All posts in Cases

Supreme Court Grants Cert in Taggart!

Last Friday, the Supreme Court granted cert in the Taggart case.  That is the discharge violation case that says

“the creditor’s good faith belief that the discharge injunction does not apply to the creditor’s claim precludes a finding of contempt, even if the creditor’s belief is unreasonable.” [emphasis added] 888 F.3d at 444

Lorenzen v. Taggart (In re Taggart), 888 F.3d 438, (9th Cir. April, 2018)

cdcbaa 9th Circuit Review Coming Up January 12, 2019

Saturday, January 12, 2019

11:00 a.m. to 1:00 p.m.

13th Annual Review of 9th Circuit Decisions on Bankruptcy in 2018

SPEAKERS:

Hon. Neil Bason, U.S. Bankruptcy Court – Central District of California
Hon. Christopher M. Klein, U.S. Bankruptcy Court – Eastern District of California
M. Jonathan Hayes, Resnik Hayes Moradi, LLP

This program fills up a large classroom each year. This year we are privileged that Judge Neil Bason of the Central District of California and Judge Christopher Klein of the Eastern District of California will join us for the presentation. The materials will include a case summary of every published 9th Circuit and 9th Circuit BAP case in 2018 and of course the Supreme Court cases that are of interest to bankruptcy practitioners.

Program Location - Southwestern Law School

3050 Wilshire Blvd,
Los Angeles, CA 90010

Cost of ALL Programs: Free to current cdcbaa Members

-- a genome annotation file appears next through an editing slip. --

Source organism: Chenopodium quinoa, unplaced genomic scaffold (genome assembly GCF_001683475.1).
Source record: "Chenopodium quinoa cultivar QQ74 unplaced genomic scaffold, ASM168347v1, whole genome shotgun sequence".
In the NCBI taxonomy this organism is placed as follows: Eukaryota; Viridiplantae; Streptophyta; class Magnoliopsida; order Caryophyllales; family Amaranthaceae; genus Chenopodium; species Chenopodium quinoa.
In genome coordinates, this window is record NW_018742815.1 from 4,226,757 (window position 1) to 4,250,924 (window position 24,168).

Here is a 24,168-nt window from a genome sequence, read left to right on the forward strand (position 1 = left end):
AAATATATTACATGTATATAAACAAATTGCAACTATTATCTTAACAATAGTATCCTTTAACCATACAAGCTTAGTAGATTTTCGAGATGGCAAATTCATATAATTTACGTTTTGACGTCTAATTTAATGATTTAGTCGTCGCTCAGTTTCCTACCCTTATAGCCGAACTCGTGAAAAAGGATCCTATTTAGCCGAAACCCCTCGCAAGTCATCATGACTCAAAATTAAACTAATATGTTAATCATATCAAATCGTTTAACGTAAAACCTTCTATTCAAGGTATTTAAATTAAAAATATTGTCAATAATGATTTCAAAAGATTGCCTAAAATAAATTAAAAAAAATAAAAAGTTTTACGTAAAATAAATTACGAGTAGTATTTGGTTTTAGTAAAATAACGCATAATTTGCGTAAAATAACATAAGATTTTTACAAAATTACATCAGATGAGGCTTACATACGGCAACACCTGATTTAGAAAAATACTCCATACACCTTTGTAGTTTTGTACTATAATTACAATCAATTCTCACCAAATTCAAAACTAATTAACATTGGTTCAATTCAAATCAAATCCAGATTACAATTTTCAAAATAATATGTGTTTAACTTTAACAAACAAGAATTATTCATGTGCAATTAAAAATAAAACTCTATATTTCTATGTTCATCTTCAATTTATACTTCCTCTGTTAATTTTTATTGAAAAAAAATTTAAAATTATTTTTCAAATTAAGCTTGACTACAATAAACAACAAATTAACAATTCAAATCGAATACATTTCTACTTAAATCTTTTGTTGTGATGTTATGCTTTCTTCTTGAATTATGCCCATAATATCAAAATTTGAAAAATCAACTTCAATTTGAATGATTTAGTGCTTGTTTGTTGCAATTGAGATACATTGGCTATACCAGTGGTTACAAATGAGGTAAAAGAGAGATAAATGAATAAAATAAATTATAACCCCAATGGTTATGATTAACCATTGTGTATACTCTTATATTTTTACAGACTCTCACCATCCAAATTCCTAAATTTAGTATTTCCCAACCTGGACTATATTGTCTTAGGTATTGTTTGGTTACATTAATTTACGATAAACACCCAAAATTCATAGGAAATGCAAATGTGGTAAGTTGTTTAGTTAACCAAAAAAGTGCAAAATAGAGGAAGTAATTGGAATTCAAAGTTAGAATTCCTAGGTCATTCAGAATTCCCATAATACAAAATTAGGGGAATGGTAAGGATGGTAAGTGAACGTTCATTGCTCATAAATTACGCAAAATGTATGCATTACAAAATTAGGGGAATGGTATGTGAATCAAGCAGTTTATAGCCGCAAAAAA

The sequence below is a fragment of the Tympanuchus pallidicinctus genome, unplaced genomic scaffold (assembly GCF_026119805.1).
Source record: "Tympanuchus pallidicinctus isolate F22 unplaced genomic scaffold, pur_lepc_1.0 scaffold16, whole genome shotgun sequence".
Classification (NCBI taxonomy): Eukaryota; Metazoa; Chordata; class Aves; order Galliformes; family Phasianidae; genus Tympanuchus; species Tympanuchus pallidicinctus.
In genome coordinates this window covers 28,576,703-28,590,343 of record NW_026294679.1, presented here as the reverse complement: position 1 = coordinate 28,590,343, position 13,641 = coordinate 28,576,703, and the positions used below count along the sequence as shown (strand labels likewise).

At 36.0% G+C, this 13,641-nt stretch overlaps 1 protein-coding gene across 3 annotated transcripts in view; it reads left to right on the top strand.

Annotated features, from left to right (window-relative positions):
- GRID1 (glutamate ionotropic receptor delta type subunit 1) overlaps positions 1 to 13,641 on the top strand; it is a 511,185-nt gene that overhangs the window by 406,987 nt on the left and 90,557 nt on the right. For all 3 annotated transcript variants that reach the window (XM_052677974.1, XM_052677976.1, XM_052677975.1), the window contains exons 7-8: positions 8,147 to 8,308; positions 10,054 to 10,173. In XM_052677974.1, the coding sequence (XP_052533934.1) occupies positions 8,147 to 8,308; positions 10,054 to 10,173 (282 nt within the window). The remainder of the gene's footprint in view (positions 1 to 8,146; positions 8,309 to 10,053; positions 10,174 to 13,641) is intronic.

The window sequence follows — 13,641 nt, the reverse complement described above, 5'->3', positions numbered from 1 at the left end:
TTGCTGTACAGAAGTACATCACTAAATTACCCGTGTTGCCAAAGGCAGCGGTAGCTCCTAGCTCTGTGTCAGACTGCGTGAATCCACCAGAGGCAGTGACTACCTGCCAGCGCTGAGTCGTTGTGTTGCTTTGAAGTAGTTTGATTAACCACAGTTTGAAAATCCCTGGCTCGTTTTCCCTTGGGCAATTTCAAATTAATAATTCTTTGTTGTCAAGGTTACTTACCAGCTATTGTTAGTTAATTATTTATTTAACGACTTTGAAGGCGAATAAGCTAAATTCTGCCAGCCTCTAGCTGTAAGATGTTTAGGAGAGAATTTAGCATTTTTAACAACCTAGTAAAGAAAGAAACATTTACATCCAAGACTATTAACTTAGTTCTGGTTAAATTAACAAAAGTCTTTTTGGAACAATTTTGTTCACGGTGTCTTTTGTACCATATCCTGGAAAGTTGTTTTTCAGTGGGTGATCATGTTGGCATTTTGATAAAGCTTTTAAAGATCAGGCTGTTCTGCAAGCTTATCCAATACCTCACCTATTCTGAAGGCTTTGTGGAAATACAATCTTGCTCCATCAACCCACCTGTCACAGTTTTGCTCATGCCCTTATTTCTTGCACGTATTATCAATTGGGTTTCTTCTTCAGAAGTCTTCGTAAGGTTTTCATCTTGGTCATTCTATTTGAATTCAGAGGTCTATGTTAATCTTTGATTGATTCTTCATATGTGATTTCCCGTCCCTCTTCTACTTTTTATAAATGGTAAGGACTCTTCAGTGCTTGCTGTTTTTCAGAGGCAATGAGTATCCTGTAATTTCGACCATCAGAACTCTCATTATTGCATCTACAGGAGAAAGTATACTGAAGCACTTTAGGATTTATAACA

Become a member by signing up at our website at www.bklawyers.org.  You may also mail your registration form and check to the address listed below or come to the program and pay then.

We are now accepting payments for 2019 membership. Dues remain the same, just $250.  Membership includes up to 8 MCLE seminars at two hours each per calendar year (including the Sixth Annual James T. King Symposium). Those potential sixteen MCLE hours works out to under $20 per unit for MCLE in an area that is practical to your specialty.  Moreover, you’ll get one ticket to the annual Calvin Ashland Awards Dinner, remote webinar participation for MCLE programs (when available) and access to the listserv on which you can discuss the latest bankruptcy issues with knowledgeable and experienced members. Read more…

Can the Court Avoid a Judgment Lien under 522(f) When the Debtor Owns no Real Property?

I have seen this issue come up on numerous listserves.  Judge Mund explains why the answer is no.

In re Kenney,  1:10-bk-11635-GM (Bkrtcy, C. D. Cal. Nov, 2018)

Issue:   Is a 522(f) appropriate to avoid a prepetition judgment lien when the debtor owned no real property on the petition date?

Holding:   No.  There is no lien to avoid.

Judge Mund

The debtors filed chapter 7 and got their discharge in 2010.  At the time a creditor had a judgment against them and had recorded an abstract of judgment.  They had no real property at the time.  In 2018, they are trying to buy a house.  They reopened their case and filed a Motion to Avoid Judgment Lien under 522(f).

Judge Mund denied the motion on the basis that there is/was no lien to avoid.

Because there is no valid lien to be avoided, Debtor is not entitled to the protections of 522(f).  The Court recognizes that Debtor is trying to ensure that no encumbrance results from a pre-petition recorded abstract of judgment; such a result would have the absurd consequence of creating an unenforceable lien on property acquired post-petition, but only in the specific counties which the creditor recorded the abstract of judgment.